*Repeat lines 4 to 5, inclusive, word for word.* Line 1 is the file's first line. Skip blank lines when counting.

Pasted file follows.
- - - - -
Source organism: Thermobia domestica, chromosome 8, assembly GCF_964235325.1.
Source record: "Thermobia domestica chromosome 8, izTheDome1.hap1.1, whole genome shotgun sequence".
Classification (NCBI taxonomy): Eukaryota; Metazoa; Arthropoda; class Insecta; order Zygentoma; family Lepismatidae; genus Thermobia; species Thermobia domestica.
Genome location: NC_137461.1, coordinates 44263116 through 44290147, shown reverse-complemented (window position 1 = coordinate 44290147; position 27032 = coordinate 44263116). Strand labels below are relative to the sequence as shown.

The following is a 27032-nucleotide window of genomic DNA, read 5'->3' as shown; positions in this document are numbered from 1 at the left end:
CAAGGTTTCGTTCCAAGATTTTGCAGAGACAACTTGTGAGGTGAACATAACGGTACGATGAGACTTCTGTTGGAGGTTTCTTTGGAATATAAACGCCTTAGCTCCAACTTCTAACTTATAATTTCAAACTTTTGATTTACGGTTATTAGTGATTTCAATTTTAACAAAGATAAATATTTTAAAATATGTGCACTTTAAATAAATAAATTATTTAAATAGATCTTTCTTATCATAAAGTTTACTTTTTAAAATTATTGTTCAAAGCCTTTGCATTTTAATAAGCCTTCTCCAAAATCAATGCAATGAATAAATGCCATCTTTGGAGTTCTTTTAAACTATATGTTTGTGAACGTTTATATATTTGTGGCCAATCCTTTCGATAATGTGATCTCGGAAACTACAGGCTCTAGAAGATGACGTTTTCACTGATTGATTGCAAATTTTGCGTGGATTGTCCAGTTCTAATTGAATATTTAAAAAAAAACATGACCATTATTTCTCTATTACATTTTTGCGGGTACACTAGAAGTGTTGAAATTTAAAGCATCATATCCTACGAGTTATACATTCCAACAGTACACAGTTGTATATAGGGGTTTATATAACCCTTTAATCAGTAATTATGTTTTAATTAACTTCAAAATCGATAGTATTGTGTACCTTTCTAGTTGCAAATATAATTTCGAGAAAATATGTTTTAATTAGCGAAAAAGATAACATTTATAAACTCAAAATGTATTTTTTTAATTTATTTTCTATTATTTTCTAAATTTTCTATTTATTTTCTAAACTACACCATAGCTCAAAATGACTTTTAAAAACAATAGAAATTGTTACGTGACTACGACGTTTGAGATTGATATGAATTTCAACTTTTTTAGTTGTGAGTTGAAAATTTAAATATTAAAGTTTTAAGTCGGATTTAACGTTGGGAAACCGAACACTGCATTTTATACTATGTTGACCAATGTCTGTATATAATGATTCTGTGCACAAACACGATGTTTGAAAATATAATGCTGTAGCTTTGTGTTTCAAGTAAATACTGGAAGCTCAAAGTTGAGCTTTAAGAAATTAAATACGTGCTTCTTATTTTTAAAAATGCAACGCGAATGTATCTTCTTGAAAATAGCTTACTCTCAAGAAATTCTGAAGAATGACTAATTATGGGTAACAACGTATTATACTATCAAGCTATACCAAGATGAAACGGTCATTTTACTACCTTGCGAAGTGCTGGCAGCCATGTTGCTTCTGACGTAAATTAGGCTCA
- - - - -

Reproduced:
Genome location: NC_137461.1, coordinates 44263116 through 44290147, shown reverse-complemented (window position 1 = coordinate 44290147; position 27032 = coordinate 44263116). Strand labels below are relative to the sequence as shown.

The following is a 27032-nucleotide window of genomic DNA, read 5'->3' as shown; positions in this document are numbered from 1 at the left end: